Every #TBT, UN News is showcasing epic moments across the UN’s past, cultivated from UN Photo and UN Audiovisual Library’s 49,400 hours of video and 18,000 hours of audio recordings in the Stories from the UN Archive series. Visit UN Video’s playlist here and our accompanying series here.

Join us next Thursday for another dive into history.



  1. It’s fascinating to learn about the historical events surrounding the admission of Zanzibar as the 112th UN Member State in 1964. The merging of Tanganyika and Zanzibar to form the United Republic of Tanzania is a notable moment in UN history.

  2. In my opinion, the joining of Zanzibar and Tanganyika as a single UN Member State in 1964 was a significant step towards unity and independence for the region. It’s inspiring to see nations coming together to create a stronger voice on the global stage.

  3. I find it fascinating how Zanzibar made its mark on the world stage by joining the WHO in 1964. The efforts for independence and subsequent unification with Tanganyika demonstrate the resilience and determination of its people.

  4. Did the merger of Zanzibar and Tanganyika into Tanzania happen smoothly or were there any challenges? What impact did this merger have on their representation within the UN?

    1. As far as historical records indicate, the merger of Zanzibar and Tanganyika into Tanzania was relatively smooth, with both nations working together to form a unified state. This merger had a significant impact on their representation within the UN, as it consolidated their membership and allowed them to speak with a stronger, unified voice on the global stage.

  5. What was the significance of Zanzibar becoming the 112th UN Member State in 1963? How did this merger with Tanganyika impact their representation in international organizations like the WHO?

    1. As the 112th UN Member State, Zanzibar’s admission symbolized a step towards global inclusivity and diversity. The merger with Tanganyika bolstered their joint presence in international organizations like the WHO, enabling a stronger voice in crucial health matters.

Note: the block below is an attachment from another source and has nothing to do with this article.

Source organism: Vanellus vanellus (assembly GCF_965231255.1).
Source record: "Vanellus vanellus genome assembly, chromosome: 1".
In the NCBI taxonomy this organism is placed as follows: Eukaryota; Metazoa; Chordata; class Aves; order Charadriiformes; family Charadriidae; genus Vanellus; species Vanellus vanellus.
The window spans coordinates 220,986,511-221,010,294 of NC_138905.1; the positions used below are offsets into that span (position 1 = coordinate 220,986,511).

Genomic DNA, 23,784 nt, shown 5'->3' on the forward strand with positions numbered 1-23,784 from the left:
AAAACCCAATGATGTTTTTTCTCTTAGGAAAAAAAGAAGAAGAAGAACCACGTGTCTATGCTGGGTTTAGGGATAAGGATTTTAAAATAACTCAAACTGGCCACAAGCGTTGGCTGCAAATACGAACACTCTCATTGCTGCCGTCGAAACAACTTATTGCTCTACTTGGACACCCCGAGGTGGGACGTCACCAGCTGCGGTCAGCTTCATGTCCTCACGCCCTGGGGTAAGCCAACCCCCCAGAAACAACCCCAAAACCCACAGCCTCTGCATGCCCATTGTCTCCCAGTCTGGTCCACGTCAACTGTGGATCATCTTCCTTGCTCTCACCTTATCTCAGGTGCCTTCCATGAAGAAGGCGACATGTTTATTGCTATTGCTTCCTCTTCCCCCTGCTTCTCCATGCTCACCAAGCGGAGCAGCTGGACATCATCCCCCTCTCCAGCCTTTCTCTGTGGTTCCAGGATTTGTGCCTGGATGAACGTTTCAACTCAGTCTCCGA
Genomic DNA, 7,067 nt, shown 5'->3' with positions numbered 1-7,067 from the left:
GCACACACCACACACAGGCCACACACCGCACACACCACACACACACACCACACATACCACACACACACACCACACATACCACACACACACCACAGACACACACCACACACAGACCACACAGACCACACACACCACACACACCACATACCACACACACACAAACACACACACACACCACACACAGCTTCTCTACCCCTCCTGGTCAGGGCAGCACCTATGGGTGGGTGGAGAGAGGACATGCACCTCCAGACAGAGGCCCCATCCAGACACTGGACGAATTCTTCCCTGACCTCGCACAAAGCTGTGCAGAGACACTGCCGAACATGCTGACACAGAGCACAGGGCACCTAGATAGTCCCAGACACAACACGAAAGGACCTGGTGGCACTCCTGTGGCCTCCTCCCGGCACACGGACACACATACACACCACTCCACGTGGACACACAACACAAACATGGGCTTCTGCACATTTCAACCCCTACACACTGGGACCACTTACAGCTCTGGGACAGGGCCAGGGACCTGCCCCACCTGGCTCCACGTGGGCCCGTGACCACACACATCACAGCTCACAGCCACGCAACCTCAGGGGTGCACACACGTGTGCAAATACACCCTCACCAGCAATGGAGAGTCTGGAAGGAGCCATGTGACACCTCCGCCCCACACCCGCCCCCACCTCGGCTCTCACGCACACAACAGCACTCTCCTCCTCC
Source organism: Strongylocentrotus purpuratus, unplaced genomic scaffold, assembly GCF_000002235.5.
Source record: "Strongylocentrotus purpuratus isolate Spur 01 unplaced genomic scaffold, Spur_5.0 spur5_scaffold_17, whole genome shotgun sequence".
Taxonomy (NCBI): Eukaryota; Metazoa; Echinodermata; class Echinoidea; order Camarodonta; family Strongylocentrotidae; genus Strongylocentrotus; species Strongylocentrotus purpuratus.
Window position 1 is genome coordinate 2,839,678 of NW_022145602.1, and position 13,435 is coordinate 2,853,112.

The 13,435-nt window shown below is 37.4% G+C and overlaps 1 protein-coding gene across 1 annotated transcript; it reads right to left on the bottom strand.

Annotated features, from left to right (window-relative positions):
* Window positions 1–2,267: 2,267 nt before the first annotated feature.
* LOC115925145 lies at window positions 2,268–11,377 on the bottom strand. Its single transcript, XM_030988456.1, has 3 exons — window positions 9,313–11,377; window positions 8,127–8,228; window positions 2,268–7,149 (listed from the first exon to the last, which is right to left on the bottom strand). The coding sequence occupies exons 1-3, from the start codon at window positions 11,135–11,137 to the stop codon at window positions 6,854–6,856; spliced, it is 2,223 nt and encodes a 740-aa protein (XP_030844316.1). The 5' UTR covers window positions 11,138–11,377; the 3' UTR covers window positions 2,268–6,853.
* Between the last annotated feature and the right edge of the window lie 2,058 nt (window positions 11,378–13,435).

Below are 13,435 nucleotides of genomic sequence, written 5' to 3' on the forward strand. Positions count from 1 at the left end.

6. It’s fascinating to learn about how Zanzibar embraced its independence and journey towards joining the UN and WHO back in 1964. The historical shifts in alliances and memberships during that era truly shaped the global landscape we see today.

  7. Wow, I didn’t know about Zanzibar’s interesting journey to joining the UN and merging with Tanganyika! How did this historical event impact the region’s representation in WHO?

    1. Zanzibar’s accession to the UN and subsequent merger with Tanganyika significantly influenced the region’s representation in the WHO. Together as Tanzania, they were able to present unified positions on health issues, impacting global healthcare policies and initiatives. This historical event paved the way for stronger collaboration and advocacy within the WHO from the East African perspective.

  8. It’s incredible to learn about the historical significance of Zanzibar’s journey to WHO membership and its eventual merger with Tanganyika to form Tanzania. The UN’s role in facilitating such transitions is truly remarkable.

  9. It’s fascinating how Zanzibar’s journey to independence and UN membership intertwined with global health initiatives. The unity of Tanganyika and Zanzibar as Tanzania showcases the power of collaboration for progress and growth.